POV: The Selection of Kamala Harris for VP Marks “the End of a Void”
Andrea Taylor (COM’68) calls it both “bold and strategic” and a chance to increase voter participation
BU alum, civil rights veteran, and former trustee Andrea Taylor was recently named the University’s first senior diversity officer. BU Today asked her to share her thoughts on Joe Biden’s historic choice of Kamala Harris as his vice presidential running mate.
What a difference a day makes. For the very first time in American history, the nation’s voters will have a choice on the November presidential ballot that includes a woman of African and Indian descent, in a nation that has been reluctant to fully embrace the 21st-century realities of gender and racial diversity.
Joe Biden’s selection of US Senator Kamala Harris (D-Calif.) as his vice presidential running mate is a game changer even before the first ballot is cast. This unprecedented move, during the time of the COVID-19 global pandemic and a simultaneous national and global awakening about racial and economic injustice in the United States and worldwide, is both bold and strategic.
Women currently represent more than half of the nation’s 328 million residents in an increasingly racially and ethnically diverse population representing descendants of slaves and immigrants from every part of the globe. This milestone, like the 2008 presidential election campaign’s Obama-Biden ticket, signals a seismic shift and a new vision for leadership potential in the United States.
When I heard the news of Senator Harris’ selection, I had two thoughts. First is that the first female US vice president would have the potential to become the first woman president. Second, it seemed ironic that Vice President Biden made it happen given his history regarding the 1991 confirmation hearings of now Supreme Court Justice Clarence Thomas and the testimony of Professor Anita Hill.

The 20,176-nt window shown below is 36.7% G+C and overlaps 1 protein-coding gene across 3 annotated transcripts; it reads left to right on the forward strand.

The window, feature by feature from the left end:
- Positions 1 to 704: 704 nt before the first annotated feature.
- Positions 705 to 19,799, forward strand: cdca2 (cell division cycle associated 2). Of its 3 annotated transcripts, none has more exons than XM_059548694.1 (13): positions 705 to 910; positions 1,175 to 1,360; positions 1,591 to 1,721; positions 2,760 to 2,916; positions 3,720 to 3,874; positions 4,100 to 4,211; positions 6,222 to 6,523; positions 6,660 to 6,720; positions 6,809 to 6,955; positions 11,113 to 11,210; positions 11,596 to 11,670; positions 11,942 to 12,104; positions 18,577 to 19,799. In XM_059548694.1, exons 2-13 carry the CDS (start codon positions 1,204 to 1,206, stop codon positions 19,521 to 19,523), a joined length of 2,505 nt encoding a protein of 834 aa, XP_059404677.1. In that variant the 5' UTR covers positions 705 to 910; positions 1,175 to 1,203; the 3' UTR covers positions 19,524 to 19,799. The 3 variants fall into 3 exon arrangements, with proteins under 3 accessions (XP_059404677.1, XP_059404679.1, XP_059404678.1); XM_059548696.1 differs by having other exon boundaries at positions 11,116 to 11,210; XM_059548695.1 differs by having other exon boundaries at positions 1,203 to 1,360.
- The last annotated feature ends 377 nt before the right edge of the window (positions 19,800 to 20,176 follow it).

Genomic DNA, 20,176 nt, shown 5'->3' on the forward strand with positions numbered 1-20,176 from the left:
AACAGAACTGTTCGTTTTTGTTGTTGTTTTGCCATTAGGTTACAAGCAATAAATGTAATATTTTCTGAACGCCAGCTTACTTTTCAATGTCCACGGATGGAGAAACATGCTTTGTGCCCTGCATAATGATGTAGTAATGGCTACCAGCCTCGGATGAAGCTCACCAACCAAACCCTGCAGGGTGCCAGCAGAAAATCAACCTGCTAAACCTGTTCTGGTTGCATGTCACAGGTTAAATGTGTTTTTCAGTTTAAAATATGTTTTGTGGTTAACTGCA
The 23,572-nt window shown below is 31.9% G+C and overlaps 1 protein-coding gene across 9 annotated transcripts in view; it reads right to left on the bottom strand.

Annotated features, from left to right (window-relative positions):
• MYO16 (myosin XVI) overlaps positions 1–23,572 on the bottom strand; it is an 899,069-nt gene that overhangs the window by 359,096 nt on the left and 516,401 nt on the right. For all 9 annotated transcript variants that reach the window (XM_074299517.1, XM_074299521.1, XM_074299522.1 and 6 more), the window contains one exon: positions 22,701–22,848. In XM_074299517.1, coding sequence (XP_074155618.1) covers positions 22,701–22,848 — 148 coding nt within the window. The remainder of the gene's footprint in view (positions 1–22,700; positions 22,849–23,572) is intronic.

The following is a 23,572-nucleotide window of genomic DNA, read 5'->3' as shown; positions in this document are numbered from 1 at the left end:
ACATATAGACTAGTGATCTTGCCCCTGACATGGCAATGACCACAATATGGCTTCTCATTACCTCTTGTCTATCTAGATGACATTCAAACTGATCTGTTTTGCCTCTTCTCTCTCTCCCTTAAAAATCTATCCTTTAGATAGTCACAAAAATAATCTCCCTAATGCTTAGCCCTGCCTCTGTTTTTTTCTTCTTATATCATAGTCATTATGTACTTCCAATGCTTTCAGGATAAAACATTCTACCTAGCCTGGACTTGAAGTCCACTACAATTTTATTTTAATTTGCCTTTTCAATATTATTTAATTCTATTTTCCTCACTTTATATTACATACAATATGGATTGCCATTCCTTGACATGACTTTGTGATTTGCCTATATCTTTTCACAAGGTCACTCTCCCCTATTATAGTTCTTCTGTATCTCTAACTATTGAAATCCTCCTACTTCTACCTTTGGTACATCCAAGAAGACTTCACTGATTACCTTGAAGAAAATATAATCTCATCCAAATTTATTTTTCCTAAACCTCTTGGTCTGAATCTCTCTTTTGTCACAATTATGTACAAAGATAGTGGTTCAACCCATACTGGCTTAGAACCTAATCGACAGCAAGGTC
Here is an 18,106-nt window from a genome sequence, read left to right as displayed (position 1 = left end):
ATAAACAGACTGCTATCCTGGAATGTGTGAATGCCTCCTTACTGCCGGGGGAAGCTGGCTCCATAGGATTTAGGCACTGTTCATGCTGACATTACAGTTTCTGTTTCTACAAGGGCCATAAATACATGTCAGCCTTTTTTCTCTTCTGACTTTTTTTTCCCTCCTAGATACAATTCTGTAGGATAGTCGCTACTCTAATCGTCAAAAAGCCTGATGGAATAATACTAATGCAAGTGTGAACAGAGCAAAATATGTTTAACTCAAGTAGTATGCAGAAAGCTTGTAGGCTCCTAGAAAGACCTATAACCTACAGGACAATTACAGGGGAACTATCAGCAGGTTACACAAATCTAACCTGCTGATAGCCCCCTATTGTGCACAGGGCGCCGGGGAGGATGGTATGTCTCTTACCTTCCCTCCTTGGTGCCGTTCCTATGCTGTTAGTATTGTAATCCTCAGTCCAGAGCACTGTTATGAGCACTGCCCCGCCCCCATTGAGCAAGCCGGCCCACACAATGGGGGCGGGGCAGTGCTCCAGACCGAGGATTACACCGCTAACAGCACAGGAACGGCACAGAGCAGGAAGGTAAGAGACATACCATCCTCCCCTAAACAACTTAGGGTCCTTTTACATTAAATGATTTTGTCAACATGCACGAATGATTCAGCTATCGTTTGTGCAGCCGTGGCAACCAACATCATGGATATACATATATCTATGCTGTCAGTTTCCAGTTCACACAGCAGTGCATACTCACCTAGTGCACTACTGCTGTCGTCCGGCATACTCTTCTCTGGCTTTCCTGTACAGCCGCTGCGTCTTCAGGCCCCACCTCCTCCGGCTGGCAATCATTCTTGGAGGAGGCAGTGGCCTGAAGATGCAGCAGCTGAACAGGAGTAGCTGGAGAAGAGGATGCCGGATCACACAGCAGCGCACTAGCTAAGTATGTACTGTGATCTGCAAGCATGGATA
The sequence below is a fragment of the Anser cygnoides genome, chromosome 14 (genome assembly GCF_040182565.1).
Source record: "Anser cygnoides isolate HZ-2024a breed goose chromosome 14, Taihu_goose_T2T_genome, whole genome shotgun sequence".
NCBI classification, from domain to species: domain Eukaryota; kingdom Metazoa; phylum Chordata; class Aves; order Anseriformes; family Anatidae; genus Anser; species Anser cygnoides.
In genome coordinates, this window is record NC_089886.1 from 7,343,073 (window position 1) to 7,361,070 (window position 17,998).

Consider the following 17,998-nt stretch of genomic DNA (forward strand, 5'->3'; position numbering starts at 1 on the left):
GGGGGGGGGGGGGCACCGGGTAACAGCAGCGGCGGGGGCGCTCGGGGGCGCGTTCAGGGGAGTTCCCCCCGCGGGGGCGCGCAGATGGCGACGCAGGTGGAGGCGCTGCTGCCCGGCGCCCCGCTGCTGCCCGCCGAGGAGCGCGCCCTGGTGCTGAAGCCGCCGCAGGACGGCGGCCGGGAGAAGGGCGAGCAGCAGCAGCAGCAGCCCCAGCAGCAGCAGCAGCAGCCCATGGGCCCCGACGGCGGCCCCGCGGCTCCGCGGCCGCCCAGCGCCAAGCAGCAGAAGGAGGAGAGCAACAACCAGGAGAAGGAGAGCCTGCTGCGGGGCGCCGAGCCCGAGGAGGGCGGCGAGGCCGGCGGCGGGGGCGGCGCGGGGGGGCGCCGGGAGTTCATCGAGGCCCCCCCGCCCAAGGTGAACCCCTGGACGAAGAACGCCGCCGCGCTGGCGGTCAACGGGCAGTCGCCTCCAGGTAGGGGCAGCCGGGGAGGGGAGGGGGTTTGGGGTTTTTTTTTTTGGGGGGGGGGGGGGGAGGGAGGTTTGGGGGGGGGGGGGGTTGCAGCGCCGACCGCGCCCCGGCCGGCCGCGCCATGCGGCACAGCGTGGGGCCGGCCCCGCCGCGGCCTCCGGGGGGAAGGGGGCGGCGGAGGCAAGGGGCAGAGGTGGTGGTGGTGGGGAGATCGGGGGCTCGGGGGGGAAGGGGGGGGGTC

Yet his choice seems appropriate and poignant as the nation celebrates the 100th anniversary of women’s suffrage and what it means to uphold the values and vision of American democracy. Vice President Biden’s selection of Harris marks the end of a void, and it brings voices to the table that have too often been mute. African American abolitionist Maria Stewart posed this question in 1832, “How long shall the fair daughters of Africa be compelled to bury their minds and talents beneath a load of pots and kettles?”
As an African American activist, I view this moment as both an opportunity and a challenge to encourage all segments of our society to engage in the democratic process at every level—local, state, and national. Hopefully, this nomination will encourage young and old alike from each and every community to get out and vote, to actively participate, and thereby help to guide the nation’s future direction.
The Biden-Harris ticket marks the end of a long, painful silence and opens the door of opportunity for a more inclusive and informed dialogue, active participation by all segments of the community, and innovative and sustainable solutions for the common good.
There is also likely to be an indelible influence on millions of young people, male and female, of all races and origins, who are watching closely to see how we adults make electoral choices and who gets to participate.
Now is the time and this is the call to action for broad participation in the 2020 electoral process. This moment underscores, loud and clear, that all are welcome as stakeholders and voters to help determine our nation’s future and to help create “a more perfect union.”
“POV” is an opinion page that provides timely commentaries from students, faculty, and staff on a variety of issues: on-campus, local, state, national, or international. Anyone interested in submitting a piece, which should be about 700 words long, should contact John O’Rourke at firstname.lastname@example.org. BU Today reserves the right to reject or edit submissions. The views expressed are solely those of the author and are not intended to represent the views of Boston University.